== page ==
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At issue in any discussion of the merits or drawbacks of affirmative action programs is the impact, if any, on organizations. Thus, we now turn to research on organizational performance. Two categories of organizational performance are reviewed -- measures of organizational effectiveness and measures of financial equity.

A. Organizational Effectiveness

Several studies have examined how affirmative action programs, or lack thereof, influence various measures of organizational effectiveness. In a study of manufacturing firms, Leonard (1984a) found that the percentage of woman and minorities in a firm (construed as a measure of the success of affirmative action policies) were not associated with measures of manufacturing productivity and efficiency. Lovrich, Steel, and Hood (1986) compared police departments in 65 cities that had substantially increased their percent of minority police between 1978 and 1984 to those in of 56 cities that had shown little increase. The two groups of departments were equally effective. In a study using the same procedure, Steel and Lovrich (1987) compared performance of police departments from 1970 through 1980. The found no consistent differences in performance between departments with many (N = 34) or few (N = 39) female officers.

B. Stock Prices

Hersch (1991) found that firms charged with violations of antidiscrimination laws experienced significant losses in equity value when a suit, decision, or settlement was announced. Moreover, the average loss to shareholders exceeded the amount the firm was required to spend to settle the case. Wright, Ferris, Hiller, and Kroll (1995) obtained similar results, and also found that firms receiving awards for exemplary affirmative action programs from the OFCCP had significant and positive excess returns (with respect to market valuation) on the ten days following the announcement, although this dissipated over time.

C. Summary

The research on organizational effectiveness has been limited to cross-sectional analyses comparing organizations that probably differed in their emphasis on affirmative action. Thus, there is a clear need for longitudinal research and for research on the effects of specific AAPs on organizational effectiveness. Nonetheless, it is interesting to discover that these studies provide no evidence for a negative effect of affirmative action on firm performance; there were no differences between organizations that appeared to emphasize affirmative action and those that did not. This conclusion contrasts with the prediction that increased minority hiring will be associated with decreased utility (e.g., Hunter, Schmidt, & Rauschenberger, 1977). There is a need to reconcile the theoretically-based prediction of decreased performance with the empirical finding of no difference. This discrepancy may be explained by Steffy and Ledvinka's (1989) computer simulation of the long-term effects of selecting employees according to different fairness rules (e.g., Cleary's regression approach versus proportional hiring by racial group). They found that utility was strongly affected by selection ratio and selection validity, but only weakly affected by the fairness rule (selection procedure). These results suggest that the use of affirmative action to increase minority representation may have little effect on organizational productivity in the long run, as demonstrated by the research summarized in this section. The nonsignificant effects are also inconsistent with the contention that increasing diversity will improve organizational performance (e.g., Fernandez, 1991), though of course there is more to diversity than race and gender. In the second area of research, it was found that stock prices drop when organizations are charged with violations of antidiscrimination laws, and rise when organizations are acknowledged for excellent affirmative action efforts.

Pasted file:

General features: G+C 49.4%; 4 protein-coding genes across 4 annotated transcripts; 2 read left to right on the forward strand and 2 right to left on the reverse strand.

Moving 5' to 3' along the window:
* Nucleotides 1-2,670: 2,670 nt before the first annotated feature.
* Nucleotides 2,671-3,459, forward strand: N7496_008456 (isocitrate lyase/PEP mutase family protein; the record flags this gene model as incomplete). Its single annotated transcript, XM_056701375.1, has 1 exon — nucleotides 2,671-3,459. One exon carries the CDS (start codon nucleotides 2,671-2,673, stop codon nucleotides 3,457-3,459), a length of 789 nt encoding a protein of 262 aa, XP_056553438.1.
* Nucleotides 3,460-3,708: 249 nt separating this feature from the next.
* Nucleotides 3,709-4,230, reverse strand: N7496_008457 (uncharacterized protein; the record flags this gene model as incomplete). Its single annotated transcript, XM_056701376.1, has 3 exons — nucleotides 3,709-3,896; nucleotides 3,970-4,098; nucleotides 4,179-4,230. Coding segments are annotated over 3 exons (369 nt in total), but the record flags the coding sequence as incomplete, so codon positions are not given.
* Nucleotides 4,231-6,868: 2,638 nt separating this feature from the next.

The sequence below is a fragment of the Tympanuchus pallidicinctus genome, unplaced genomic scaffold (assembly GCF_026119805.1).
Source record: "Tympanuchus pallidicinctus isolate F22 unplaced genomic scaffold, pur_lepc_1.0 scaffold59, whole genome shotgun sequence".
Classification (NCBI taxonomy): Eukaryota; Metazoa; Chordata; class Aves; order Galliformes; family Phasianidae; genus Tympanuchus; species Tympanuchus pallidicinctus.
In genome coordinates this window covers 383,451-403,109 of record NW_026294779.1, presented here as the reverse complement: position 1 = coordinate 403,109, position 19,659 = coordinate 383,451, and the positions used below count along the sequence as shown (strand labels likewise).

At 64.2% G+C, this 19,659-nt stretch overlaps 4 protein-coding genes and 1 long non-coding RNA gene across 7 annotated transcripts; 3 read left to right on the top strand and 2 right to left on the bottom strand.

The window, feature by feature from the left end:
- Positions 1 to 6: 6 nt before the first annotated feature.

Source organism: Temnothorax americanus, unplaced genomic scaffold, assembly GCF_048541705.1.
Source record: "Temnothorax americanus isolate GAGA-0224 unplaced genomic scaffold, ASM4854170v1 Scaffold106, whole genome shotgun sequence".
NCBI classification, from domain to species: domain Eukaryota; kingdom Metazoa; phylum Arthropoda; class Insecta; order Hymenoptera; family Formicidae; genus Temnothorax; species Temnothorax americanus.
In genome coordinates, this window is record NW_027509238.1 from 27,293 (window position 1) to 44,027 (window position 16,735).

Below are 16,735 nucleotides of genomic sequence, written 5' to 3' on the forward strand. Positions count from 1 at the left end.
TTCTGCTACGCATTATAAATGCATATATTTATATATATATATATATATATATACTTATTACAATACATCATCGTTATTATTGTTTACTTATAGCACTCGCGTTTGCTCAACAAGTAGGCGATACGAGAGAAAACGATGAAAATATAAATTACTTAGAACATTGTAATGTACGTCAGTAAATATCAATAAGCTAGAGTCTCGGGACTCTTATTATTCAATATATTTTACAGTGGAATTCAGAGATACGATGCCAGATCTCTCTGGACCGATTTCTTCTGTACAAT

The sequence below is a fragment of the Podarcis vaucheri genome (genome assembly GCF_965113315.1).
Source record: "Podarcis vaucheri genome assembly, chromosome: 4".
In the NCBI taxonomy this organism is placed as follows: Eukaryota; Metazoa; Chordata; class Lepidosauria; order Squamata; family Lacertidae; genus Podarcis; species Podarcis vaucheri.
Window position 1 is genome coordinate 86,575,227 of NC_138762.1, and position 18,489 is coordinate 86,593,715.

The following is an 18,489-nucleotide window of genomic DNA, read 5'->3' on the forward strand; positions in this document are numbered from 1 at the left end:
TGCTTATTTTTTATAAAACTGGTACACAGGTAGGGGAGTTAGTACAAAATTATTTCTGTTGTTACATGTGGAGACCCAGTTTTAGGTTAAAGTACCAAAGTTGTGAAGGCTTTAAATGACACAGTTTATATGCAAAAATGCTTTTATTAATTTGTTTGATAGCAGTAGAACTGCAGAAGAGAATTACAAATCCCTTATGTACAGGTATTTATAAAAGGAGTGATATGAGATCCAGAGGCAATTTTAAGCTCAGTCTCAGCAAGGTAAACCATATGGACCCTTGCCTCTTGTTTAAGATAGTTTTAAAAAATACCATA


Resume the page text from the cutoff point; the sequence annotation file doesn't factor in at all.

Finally, it is important to stress that, although we have included all the relevant articles of which we are aware, this review of economic effects doubtlessly is not comprehensive. We provided this information because evaluations of affirmative action may be affected by assumptions of its economic effects.